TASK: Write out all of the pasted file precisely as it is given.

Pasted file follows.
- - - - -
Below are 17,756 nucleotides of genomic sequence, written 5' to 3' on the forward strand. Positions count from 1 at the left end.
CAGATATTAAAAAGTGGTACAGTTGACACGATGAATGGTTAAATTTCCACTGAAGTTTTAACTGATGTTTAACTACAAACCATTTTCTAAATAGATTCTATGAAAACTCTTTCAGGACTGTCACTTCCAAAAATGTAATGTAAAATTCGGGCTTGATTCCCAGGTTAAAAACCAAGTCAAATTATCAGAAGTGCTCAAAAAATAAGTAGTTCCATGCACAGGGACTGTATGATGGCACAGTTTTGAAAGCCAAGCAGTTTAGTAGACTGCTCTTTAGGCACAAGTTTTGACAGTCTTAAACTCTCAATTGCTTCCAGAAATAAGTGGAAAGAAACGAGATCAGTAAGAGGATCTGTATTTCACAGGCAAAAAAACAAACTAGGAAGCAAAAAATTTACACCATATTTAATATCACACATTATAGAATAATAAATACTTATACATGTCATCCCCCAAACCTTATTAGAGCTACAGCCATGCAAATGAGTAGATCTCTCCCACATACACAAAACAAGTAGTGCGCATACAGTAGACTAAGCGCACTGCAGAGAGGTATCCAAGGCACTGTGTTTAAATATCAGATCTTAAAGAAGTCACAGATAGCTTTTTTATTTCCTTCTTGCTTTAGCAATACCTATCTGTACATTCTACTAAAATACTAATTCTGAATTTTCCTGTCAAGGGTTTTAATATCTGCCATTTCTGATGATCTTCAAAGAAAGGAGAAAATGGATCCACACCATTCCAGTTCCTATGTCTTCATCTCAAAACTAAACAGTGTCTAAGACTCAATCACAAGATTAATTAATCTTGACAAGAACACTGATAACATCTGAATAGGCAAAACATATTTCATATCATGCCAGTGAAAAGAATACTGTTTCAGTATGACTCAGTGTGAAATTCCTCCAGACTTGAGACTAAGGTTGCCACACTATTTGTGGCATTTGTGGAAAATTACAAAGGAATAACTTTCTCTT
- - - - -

Below are 17,756 nucleotides of genomic sequence, written 5' to 3' on the forward strand. Positions count from 1 at the left end.
CAGATATTAAAAAGTGGTACAGTTGACACGATGAATGGTTAAATTTCCACTGAAGTTTTAACTGATGTTTAACTACAAACCATTTTCTAAATAGATTCTATGAAAACTCTTTCAGGACTGTCACTTCCAAAAATGTAATGTAAAATTCGGGCTTGATTCCCAGGTTAAAAACCAAGTCAAATTATCAGAAGTGCTCAAAAAATAAGTAGTTCCATGCACAGGGACTGTATGATGGCACAGTTTTGAAAGCCAAGCAGTTTAGTAGACTGCTCTTTAGGCACAAGTTTTGACAGTCTTAAACTCTCAATTGCTTCCAGAAATAAGTGGAAAGAAACGAGATCAGTAAGAGGATCTGTATTTCACAGGCAAAAAAACAAACTAGGAAGCAAAAAATTTACACCATATTTAATATCACACATTATAGAATAATAAATACTTATACATGTCATCCCCCAAACCTTATTAGAGCTACAGCCATGCAAATGAGTAGATCTCTCCCACATACACAAAACAAGTAGTGCGCATACAGTAGACTAAGCGCACTGCAGAGAGGTATCCAAGGCACTGTGTTTAAATATCAGATCTTAAAGAAGTCACAGATAGCTTTTTTATTTCCTTCTTGCTTTAGCAATACCTATCTGTACATTCTACTAAAATACTAATTCTGAATTTTCCTGTCAAGGGTTTTAATATCTGCCATTTCTGATGATCTTCAAAGAAAGGAGAAAATGGATCCACACCATTCCAGTTCCTATGTCTTCATCTCAAAACTAAACAGTGTCTAAGACTCAATCACAAGATTAATTAATCTTGACAAGAACACTGATAACATCTGAATAGGCAAAACATATTTCATATCATGCCAGTGAAAAGAATACTGTTTCAGTATGACTCAGTGTGAAATTCCTCCAGACTTGAGACTAAGGTTGCCACACTATTTGTGGCATTTGTGGAAAATTACAAAGGAATAACTTTCTCTT